I probably get asked about lunch ideas more than anything else on social media. It’s hard to come up with healthy, cheap lunch ideas when you’re working, or at home with the kids – and having the same thing gets really boring.
I once read an article that said that the average UK worker spends around £2,500 a year on lunches, snacks and drinks. My husband laughed when I read it out loud to him, until I pointed out that this actually works out at £9 a day. By the time you’ve bought a cup of coffee, lunch, maybe a bottle of water – £9, although at the steep end – probably isn’t far off. It’s easy to lose track of small purchases, but they’re the ones that add up.
We all know that the best way to save money on lunches, is to make our own. This won’t be a revelation to anyone! I hate making lunches. Breakfast, dinner, I have no problem with, but for some reason, making lunches the night before, seems like a real chore. So, if i’m taking the time to make a lunch, it needs to be quick, healthy (ish) and better than anything I can buy from the shops.
So here are some ideas and recipes to help make lunch planning a little bit easier……
Meal Prep: Planning out 5 days of lunches doesn’t have to be stressful. You can have roughly the same lunch for the week and prep it on a Sunday. Cook up batches of rice, noddles, couscous or pasta that can form the basis for your lunch and vary what you have with it. Store in Tupperware containers and freeze what won’t keep for the week. Think about the dinners you’ll be eating and the leftovers you might have to work with.
Invest in some good quality Tupperware containers, with clip fasten lids, that are dishwasher safe and BPA free. These are the ones I have and they’re ideal for dividing portions or storing different types of food.
If you’re looking for a great Sunday recipe to batch cook for the week, try my Pork Ragu It will feed the family and give you plenty of leftovers for lunch.
Heatproof mugs: These are ideal for storing noodles, stews and soups, keeping them hot until lunchtime. Alternatively, you can use it for hot drinks, rather than buying from coffee shops. They’re less bulky and more convenient than a flask. A great way to save money, especially if you’re out and about during the day, without access to a kitchen.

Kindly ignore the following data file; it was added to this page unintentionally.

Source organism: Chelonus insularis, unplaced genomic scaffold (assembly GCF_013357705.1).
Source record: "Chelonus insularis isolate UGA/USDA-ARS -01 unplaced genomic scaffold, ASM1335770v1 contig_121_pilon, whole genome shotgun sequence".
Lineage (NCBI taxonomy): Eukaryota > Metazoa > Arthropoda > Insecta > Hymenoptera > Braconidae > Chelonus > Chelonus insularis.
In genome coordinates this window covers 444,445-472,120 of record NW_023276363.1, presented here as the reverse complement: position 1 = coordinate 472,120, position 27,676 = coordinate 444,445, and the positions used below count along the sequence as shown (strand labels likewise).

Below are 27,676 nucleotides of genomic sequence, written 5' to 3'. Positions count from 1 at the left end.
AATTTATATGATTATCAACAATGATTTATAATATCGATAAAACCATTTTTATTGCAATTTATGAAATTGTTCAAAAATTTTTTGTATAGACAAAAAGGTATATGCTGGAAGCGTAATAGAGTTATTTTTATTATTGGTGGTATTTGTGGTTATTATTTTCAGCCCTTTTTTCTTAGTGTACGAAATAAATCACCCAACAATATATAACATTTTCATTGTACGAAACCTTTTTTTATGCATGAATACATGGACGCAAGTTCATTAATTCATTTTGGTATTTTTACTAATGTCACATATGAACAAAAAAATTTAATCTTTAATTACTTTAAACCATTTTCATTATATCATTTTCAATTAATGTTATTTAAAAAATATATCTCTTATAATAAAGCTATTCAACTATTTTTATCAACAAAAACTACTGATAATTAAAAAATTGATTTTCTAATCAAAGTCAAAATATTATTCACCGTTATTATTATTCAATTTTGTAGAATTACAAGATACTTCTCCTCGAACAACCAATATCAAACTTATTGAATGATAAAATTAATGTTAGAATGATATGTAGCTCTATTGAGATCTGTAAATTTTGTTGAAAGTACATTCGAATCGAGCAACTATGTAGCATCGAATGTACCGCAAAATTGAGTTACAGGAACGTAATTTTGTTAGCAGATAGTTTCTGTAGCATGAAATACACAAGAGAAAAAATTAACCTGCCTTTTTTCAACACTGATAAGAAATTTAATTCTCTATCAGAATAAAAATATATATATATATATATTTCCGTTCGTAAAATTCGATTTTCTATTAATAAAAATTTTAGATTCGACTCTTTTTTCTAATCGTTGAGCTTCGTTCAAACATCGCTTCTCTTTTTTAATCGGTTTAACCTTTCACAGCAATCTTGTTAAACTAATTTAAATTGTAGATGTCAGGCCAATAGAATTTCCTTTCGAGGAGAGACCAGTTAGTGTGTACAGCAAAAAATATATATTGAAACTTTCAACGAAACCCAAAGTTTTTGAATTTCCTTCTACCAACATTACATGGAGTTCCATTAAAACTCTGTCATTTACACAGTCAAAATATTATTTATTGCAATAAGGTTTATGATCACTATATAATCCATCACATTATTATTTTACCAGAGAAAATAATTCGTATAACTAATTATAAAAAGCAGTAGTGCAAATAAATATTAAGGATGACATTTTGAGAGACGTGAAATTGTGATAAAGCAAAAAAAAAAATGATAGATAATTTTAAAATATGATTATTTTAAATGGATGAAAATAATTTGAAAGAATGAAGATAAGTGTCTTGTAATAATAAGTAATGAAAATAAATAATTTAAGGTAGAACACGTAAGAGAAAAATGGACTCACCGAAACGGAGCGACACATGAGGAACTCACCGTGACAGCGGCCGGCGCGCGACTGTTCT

If you don’t have a heatproof mug, think about getting a good quality one that’s spill resistant. There is nothing more annoying than knocking over a leaky mug of soup in the car when your driving – trust me! I’ve found this one it ticks all of the boxes and it’s a really good price – I’ve seen some that are over £20!!
Bread: Most of us who take a lunch to work, or make packed lunches for the kids, will have a sandwich. You can obviously vary the filling to make it more interesting OR, you can vary the bread! Wraps, bagels, sandwich thins, croissants, pitta bread and ciabatta, can make sandwiches more exciting and a great accompaniment to soup. If you’re looking for something a little bit different, have a look at my Red Pesto & Ham Bakes they’re so easy to make and they freeze really well.
I love croissants with ham and cheese, popped in the oven for a few minutes so that the cheese melts. Sandwich thins are perfect to use in toastie bags or if you’re at home, add the sandwich filling, before frying them in a griddle – not massively healthy, but a wonderful Friday treat!
Toasties can make a nice change to a plain old sandwich. I do like toastie makers, but I can’t bear cleaning them afterwards! I use Toastie bags If you’ve not used them before, they’re heatproof pouches that you can put sandwiches in and can go in the toaster – you can also wash and reuse them.
If you’re just sick and tired of bread, why not try my Lentil, Tahini and Tomato Bake it’s really easy, totally veggie and you can prep it on a Sunday and freeze individual portions.
Buddha Bowls: If you’ve not heard of these before, the idea behind Buddha bowls is: Greens + Grains + Protein. They’re a great way to use up leftovers and an easy method of putting together a healthy balanced lunch. Think about preparing extra vegetables and grains when you make dinner, to set aside for lunches. Then you just add your protein. Here are a few ideas for ingredients: